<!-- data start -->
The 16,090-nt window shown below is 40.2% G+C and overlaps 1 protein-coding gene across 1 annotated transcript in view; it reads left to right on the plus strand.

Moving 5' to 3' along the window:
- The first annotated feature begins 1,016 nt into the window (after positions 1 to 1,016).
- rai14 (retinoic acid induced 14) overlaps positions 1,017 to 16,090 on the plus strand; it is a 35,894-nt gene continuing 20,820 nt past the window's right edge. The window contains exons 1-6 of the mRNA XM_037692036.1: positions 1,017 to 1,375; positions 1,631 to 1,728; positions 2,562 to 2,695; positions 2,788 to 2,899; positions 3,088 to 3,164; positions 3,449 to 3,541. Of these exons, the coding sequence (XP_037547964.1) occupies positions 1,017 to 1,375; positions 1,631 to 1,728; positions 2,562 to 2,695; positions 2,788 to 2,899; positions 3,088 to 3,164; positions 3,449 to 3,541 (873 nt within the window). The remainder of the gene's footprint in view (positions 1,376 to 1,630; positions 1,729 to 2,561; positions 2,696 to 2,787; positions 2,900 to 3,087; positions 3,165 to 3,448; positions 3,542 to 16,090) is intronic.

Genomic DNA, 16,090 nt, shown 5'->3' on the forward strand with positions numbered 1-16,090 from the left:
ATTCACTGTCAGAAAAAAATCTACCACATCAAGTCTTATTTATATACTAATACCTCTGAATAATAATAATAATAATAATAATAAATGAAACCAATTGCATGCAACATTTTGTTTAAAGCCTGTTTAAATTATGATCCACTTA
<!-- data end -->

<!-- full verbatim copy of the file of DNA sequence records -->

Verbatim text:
The 16,090-nt window shown below is 40.2% G+C and overlaps 1 protein-coding gene across 1 annotated transcript in view; it reads left to right on the plus strand.

Moving 5' to 3' along the window:
- The first annotated feature begins 1,016 nt into the window (after positions 1 to 1,016).
- rai14 (retinoic acid induced 14) overlaps positions 1,017 to 16,090 on the plus strand; it is a 35,894-nt gene continuing 20,820 nt past the window's right edge. The window contains exons 1-6 of the mRNA XM_037692036.1: positions 1,017 to 1,375; positions 1,631 to 1,728; positions 2,562 to 2,695; positions 2,788 to 2,899; positions 3,088 to 3,164; positions 3,449 to 3,541. Of these exons, the coding sequence (XP_037547964.1) occupies positions 1,017 to 1,375; positions 1,631 to 1,728; positions 2,562 to 2,695; positions 2,788 to 2,899; positions 3,088 to 3,164; positions 3,449 to 3,541 (873 nt within the window). The remainder of the gene's footprint in view (positions 1,376 to 1,630; positions 1,729 to 2,561; positions 2,696 to 2,787; positions 2,900 to 3,087; positions 3,165 to 3,448; positions 3,542 to 16,090) is intronic.

Genomic DNA, 16,090 nt, shown 5'->3' on the forward strand with positions numbered 1-16,090 from the left:
ATTCACTGTCAGAAAAAAATCTACCACATCAAGTCTTATTTATATACTAATACCTCTGAATAATAATAATAATAATAATAATAAATGAAACCAATTGCATGCAACATTTTGTTTAAAGCCTGTTTAAATTATGATCCACTTA